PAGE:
With a booming tourism industry, ample agricultural resources, and some of the most beautiful vistas in the U.S., Hawaii is a great place to be a small business owner.
But whether you own a coffee shop or a cleaning services company, small business owners take on risks, even in the Paradise of the Pacific. From unexpected obstacles to potential client lawsuits, successful entrepreneurs should always expect the unexpected.
One way to set the stage for long-term success is by having the right types of insurance in place. And beyond what’s legally required, it’s also smart to take out policies that can help safeguard your finances if something does go wrong. Below, we’ll cover the kinds of insurance coverage your small business needs to thrive in the Hawaiian sunshine.
Required business insurance in Hawaii
Like most other states, Hawaii mandates two kinds of insurance that affect businesses:
Workers’ compensation coverage – Most Aloha State businesses that have one or more employees must take out workers’ compensation. Exemptions apply to single-member businesses and members in a partnership. Likewise, you may be exempt if your employees fall into one of the following categories:
- Volunteers and unpaid workers
- Some religious clergy
- Domestic workers making less than $225 per quarter
- Real estate salespeople
- Students working for room and board
Auto liability coverage – If you don’t use a car for work, then you may not need commercial auto coverage and your personal auto coverage may suffice. Otherwise, depending on what you use your vehicle for, you might need it.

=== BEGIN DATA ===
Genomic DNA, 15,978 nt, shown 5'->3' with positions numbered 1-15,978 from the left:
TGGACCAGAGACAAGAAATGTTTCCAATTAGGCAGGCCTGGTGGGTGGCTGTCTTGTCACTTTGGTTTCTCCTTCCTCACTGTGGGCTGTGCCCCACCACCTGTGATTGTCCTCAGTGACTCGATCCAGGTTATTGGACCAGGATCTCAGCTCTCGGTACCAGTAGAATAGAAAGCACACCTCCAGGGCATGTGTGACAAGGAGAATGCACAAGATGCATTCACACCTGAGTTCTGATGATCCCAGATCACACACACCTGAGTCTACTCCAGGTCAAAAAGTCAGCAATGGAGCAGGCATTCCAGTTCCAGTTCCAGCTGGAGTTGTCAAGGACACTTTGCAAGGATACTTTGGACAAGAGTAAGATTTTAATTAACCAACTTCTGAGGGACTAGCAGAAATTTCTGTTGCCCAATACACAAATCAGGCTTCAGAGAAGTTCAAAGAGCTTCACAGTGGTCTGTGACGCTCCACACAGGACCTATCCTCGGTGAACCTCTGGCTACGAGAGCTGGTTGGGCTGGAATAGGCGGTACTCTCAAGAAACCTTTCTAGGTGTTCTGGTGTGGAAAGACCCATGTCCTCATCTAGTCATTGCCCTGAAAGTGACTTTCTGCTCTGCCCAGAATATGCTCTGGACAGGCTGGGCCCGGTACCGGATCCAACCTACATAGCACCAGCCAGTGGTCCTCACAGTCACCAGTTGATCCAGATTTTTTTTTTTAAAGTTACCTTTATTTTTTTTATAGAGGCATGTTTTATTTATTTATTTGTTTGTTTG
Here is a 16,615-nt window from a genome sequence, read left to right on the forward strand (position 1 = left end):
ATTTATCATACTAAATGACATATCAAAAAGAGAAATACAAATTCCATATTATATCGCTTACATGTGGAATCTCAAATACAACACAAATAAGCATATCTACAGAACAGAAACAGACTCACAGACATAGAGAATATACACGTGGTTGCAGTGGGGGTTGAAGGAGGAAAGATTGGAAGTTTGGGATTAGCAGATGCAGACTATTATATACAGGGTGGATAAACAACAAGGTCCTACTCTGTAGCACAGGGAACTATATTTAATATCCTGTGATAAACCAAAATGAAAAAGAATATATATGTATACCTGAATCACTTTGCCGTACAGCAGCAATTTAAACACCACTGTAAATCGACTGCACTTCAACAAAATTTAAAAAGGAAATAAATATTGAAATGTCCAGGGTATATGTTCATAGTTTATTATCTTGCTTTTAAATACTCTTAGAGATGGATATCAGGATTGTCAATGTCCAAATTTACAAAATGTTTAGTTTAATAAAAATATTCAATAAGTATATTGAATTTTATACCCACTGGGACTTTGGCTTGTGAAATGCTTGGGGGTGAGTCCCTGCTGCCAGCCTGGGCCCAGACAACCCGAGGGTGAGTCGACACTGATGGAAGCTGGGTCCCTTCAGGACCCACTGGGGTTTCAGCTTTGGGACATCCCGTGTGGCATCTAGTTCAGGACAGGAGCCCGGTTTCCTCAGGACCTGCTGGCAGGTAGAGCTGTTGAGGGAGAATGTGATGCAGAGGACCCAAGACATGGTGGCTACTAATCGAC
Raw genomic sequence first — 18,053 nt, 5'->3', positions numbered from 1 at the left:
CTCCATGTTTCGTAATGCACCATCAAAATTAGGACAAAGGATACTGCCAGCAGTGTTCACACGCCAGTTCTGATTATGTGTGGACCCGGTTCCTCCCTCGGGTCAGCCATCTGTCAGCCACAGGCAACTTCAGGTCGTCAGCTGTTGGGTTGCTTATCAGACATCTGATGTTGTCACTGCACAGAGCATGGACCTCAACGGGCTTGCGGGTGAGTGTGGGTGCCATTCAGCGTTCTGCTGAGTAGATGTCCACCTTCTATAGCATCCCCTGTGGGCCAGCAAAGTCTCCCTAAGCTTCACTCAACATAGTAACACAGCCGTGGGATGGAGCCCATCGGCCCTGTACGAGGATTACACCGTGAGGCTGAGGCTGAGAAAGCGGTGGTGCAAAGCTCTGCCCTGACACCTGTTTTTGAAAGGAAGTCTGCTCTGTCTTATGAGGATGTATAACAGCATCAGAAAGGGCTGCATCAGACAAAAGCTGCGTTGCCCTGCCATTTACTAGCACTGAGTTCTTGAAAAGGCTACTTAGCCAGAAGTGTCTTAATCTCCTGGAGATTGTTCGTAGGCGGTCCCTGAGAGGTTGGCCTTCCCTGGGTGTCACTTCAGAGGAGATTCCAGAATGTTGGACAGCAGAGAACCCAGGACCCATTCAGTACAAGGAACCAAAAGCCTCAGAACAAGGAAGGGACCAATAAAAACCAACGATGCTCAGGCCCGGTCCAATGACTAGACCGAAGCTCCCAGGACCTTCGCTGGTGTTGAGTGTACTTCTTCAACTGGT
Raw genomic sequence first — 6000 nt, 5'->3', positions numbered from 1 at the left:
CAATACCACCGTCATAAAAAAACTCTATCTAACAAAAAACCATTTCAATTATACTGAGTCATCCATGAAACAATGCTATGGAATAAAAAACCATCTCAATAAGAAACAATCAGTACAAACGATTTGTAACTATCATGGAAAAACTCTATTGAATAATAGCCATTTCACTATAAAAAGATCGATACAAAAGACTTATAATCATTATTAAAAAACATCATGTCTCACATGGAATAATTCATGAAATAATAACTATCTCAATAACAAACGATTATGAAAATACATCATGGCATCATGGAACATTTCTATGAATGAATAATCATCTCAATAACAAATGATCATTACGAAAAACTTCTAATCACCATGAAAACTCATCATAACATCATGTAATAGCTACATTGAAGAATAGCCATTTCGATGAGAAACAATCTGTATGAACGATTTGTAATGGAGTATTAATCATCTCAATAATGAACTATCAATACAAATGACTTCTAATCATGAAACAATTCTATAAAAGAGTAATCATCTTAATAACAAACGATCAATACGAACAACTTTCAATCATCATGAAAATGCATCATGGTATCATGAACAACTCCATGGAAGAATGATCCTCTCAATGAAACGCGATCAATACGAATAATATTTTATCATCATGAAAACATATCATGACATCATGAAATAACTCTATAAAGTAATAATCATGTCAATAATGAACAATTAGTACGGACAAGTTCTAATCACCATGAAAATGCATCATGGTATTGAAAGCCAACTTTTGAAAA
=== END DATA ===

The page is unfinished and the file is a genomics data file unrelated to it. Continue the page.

Think you’re exempt from these kinds of insurance? Always consult your local regulatory bodies to be sure. Then, skip ahead to our section on optional insurance! Otherwise, read on to learn the ins-and-outs of these two kinds of insurance coverage.
Hawaii workers’ compensation insurance
Why do you need workers’ comp insurance?
This kind of policy helps protect a business from the financial costs of an employee becoming injured, ill, or disabled while on the job. It serves as a de facto agreement among the insurance provider, employer, and employee to provide coverage related to the illness or injury, thus eliminating costly lawsuits.
Instead, workers’ comp insurance will help cover the following kinds of costs:
- Medical bills
- Cost of treatment
- Lost wages during illness, rehabilitation and retraining
What happens if you don’t cover your employees with workers’ comp? It could result in a costly lawsuit from your employee, not to mention fines from the state.